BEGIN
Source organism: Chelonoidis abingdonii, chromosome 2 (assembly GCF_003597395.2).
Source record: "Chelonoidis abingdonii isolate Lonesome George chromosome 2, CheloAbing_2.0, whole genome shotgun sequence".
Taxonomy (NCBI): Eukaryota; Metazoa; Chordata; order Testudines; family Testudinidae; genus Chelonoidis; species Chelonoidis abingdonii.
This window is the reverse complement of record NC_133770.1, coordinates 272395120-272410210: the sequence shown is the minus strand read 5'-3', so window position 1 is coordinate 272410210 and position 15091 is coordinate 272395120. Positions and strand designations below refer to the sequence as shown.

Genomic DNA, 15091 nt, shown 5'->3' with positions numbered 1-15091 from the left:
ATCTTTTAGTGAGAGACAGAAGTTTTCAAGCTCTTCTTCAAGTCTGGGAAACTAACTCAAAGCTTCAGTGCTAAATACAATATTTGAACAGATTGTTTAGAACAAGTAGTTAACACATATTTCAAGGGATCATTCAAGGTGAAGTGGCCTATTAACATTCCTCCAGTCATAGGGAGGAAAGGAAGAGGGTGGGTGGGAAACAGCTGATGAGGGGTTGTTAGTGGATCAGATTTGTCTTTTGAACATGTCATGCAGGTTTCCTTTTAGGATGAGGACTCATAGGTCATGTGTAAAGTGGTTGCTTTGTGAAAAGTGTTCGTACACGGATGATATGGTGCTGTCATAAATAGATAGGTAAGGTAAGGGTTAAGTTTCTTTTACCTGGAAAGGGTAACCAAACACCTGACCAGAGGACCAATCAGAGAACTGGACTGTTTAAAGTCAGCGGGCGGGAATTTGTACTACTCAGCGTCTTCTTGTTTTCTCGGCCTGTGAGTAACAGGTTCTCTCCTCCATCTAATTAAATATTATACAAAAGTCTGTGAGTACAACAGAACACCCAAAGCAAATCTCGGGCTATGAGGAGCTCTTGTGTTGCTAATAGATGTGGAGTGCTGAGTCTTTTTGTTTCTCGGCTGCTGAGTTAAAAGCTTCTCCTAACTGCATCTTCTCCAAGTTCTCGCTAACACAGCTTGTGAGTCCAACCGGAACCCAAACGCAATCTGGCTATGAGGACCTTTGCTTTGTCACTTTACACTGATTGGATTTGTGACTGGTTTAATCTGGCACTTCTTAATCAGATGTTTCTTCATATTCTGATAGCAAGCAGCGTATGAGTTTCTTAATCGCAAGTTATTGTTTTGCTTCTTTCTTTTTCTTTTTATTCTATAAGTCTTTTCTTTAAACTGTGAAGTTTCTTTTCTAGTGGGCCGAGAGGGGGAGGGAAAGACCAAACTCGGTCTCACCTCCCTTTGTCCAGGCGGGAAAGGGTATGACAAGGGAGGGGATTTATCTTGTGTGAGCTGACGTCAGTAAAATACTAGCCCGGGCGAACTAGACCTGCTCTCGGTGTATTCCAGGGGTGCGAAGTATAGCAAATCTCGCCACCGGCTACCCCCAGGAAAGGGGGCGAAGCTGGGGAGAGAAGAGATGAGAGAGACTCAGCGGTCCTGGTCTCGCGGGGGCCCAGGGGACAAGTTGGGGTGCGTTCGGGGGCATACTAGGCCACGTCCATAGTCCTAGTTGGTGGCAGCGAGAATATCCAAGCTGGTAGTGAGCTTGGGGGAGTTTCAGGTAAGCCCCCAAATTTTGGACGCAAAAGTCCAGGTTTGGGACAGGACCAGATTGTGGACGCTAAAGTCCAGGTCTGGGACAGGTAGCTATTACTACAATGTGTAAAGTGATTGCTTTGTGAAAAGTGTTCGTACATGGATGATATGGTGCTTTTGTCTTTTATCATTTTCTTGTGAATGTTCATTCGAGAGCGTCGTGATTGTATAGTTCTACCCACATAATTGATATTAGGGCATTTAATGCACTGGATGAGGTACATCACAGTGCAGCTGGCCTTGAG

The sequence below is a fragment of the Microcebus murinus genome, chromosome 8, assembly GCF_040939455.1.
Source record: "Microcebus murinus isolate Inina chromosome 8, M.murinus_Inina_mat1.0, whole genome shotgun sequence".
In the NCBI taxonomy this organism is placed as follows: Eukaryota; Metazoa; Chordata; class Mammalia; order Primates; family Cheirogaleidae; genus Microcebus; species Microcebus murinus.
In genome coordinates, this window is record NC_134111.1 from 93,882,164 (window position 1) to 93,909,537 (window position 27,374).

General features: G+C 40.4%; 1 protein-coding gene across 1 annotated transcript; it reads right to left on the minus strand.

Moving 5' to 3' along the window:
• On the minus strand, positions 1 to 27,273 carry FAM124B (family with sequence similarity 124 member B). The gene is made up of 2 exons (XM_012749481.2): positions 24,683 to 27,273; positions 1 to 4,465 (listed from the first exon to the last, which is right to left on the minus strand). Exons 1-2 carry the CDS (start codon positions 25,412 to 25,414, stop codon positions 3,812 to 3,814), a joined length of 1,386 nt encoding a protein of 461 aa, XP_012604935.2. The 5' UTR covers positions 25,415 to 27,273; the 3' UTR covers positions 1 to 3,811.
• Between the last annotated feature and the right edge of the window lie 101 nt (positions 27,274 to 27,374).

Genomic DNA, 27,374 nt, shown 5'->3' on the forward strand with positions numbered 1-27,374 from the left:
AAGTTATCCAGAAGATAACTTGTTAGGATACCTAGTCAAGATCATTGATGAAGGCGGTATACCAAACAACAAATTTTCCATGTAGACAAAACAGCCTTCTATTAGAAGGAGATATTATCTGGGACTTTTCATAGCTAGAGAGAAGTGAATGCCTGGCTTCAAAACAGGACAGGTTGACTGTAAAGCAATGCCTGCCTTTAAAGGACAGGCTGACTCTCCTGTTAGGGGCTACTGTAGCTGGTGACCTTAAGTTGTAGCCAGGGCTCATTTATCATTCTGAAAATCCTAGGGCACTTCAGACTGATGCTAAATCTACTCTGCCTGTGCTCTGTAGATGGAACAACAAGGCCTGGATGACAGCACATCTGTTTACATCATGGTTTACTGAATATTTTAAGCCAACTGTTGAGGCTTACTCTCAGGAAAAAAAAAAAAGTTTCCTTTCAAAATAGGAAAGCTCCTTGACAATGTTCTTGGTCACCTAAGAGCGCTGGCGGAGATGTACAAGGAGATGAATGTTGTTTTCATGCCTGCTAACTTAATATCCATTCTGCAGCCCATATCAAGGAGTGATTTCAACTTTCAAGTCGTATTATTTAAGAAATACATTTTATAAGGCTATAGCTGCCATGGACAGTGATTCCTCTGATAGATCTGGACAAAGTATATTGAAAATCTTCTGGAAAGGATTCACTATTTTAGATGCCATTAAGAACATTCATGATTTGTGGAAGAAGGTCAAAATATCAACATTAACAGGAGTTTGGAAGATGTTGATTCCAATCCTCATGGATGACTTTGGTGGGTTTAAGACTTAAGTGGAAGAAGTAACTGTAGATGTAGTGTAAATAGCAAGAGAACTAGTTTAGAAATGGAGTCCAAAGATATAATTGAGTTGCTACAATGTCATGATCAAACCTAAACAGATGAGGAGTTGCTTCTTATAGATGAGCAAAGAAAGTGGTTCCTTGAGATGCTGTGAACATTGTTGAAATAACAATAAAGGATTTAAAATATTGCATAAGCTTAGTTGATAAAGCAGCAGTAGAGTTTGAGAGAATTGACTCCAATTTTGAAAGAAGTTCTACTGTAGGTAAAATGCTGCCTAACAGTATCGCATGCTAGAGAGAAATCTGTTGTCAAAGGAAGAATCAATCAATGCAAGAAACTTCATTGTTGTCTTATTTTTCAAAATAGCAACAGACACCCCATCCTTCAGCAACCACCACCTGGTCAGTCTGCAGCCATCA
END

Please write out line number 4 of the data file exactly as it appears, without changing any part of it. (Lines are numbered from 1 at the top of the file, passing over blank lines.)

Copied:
This window is the reverse complement of record NC_133770.1, coordinates 272395120-272410210: the sequence shown is the minus strand read 5'-3', so window position 1 is coordinate 272410210 and position 15091 is coordinate 272395120. Positions and strand designations below refer to the sequence as shown.